Plush is always a core category within the toy industry. But it is doing particularly well of late. In 2022, category sales rose 31.1%, according to the Toy Industry Association’s annual sales data developed by the NPD Group (now Circana). That was by far the biggest growth rate for any category tracked, in a year when total toy industry sales declined by 0.2%. As a result, marketers are expanding their collections of plush of all sizes and innovating in a variety of ways.
One mini-trend in the plush space is the application of food brands to plush items, from mini backpack accessories to pillows to anthropomorphic plush toys, all depicting packages, products, or advertising characters tied to snacks, comfort foods, and other treats. The food plush trend has been ongoing for some time, but the role of licensed snack brands in the mix has increased in recent years:
- Iscream sells pillows that emulate snack packs, with plush fabric versions of the outer packages filled with smaller plush candies, cookies, pasta, and similar. Among the many brands in the company’s portfolio are Chips Ahoy, Hershey’s, Reese’s, Smarties, M&Ms, Starburst, and Kraft Mac & Cheese.
- Basic Fun! markets collectible pillows in dimensions ranging from “bite-size to king-size,” connected to a wide variety of mostly candy brands including Hershey’s, Junior Mints, Hot Tamales, Charleston Chew, York, SweeTarts, Trolli, Airheads, Dubble Bubble, and many more, all under the Snacks on Snacks (S.O.S.) brand.
- Zuru has a line of 5 Surprise Snackles consisting of plush animals in various sizes, from dragons to bears to axolotls, all holding plush snack packages. Brands include, among others, Mike & Ike’s, Reese’s, Maruchan, Pringles, Mento’s, and Tabasco.
- Funko’s growing collectible plush range includes licensed snack varieties such as Hostess (Cupcakes, Twinkies, Ding Dongs, Donettes), Jolly Rancher, Nerds, McDonald’s, and Froot Loops, as well as non-licensed bubble tea plush under the Gamer Food banner. Some take the form of the food items themselves, but most represent advertising characters.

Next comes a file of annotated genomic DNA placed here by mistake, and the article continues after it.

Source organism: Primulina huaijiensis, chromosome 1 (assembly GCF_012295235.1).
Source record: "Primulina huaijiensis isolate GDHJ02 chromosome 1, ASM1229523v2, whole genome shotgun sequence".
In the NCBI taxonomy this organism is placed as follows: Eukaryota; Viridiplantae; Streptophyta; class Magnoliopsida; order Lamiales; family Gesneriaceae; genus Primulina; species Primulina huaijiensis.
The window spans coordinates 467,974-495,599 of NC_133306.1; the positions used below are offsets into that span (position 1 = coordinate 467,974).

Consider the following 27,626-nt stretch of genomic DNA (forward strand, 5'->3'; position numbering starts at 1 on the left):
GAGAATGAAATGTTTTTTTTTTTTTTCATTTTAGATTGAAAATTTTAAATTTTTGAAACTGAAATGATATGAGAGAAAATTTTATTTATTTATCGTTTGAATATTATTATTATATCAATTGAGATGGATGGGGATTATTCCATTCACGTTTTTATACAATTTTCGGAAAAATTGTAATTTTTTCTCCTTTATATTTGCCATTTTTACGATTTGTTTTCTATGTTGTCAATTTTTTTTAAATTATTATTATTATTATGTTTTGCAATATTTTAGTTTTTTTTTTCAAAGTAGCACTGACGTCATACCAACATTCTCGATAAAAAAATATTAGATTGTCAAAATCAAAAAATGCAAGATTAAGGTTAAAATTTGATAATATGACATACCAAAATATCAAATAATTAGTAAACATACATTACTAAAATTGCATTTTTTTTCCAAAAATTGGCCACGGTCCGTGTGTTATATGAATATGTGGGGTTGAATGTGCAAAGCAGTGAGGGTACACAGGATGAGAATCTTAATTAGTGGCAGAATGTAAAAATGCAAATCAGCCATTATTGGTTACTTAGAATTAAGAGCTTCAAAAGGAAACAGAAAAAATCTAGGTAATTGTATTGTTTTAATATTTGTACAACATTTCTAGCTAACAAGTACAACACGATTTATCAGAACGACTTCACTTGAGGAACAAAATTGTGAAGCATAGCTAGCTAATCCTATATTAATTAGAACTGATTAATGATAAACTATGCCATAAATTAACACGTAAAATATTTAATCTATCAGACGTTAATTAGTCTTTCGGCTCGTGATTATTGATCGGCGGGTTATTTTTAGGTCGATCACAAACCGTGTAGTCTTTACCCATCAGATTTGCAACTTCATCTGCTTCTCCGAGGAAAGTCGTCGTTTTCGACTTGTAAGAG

- Fiesta offers licensed plush figures and pillows in the form of friendly Kraft Mac & Cheese boxes, Kool-Aid Man figures, and Spam cans.
These and other licensed programs join a variety of non-licensed food-based plush lines, led by anthropomorphic kawaii-style plush from a plethora of brands. They include Squishables, which markets plush avocado toast, ramen, roasted marshmallows, cereal, and mac and cheese characters, among others; Fiesta’s Cutie Beans Foodies series of mini-plush collectibles in the form of foods such as fries, avocados, sushi, and ice cream cones; Squishmallows, which includes donuts, mushrooms, cinnamon rolls, fruits, and more within its array as well as Food Squad mini-plush; and Douglas Cuddle Toys, whose Macaroon collection has kawaii-style food-animal hybrids from sushi cats to s’more bears.
Other companies focus on unlicensed snack and comfort food pillows and figures that take their cues from licensed brands such as those mentioned above. In addition to its licensed examples, Iscream offers generic plush chicken nuggets, Doritos-like chips, and the like, along with other foods (e.g., broccoli); Kidrobot’s long-running Yummy World line includes unlicensed plush inspired by Happy Meals, Lunchables, Cheeto’s, Spam, Gummy Bears, Twizzlers, and more; and Hallmark’s Better Together line includes plush pairings of burger and fries, taco and hot sauce, peanut butter and jelly, sushi and soy sauce, grilled cheese and tomato soup, movie theater popcorn and drink, and so on.
As the examples listed here show, licenses in this space are often non-exclusive. And the deals represent a miniscule portion of corporate licensors’ revenue. But—like the broader novelty and lifestyle licensing programs based on snack brands and comfort foods that seem to continue growing with no end in sight—these on-trend products are popular with consumers. They serve as a fun way to keep the brands top-of-mind and perhaps drive some incremental sales of the snacks themselves.
Raugust Communications’ monthly e-newsletter comes out next Tuesday, November 21, 2023. The Licensing Topic of the Month will examine forecasts for the holiday sales period, while the Datapoint research spotlight will analyze the board game sector. If you do not yet subscribe to this free publication, sign up here.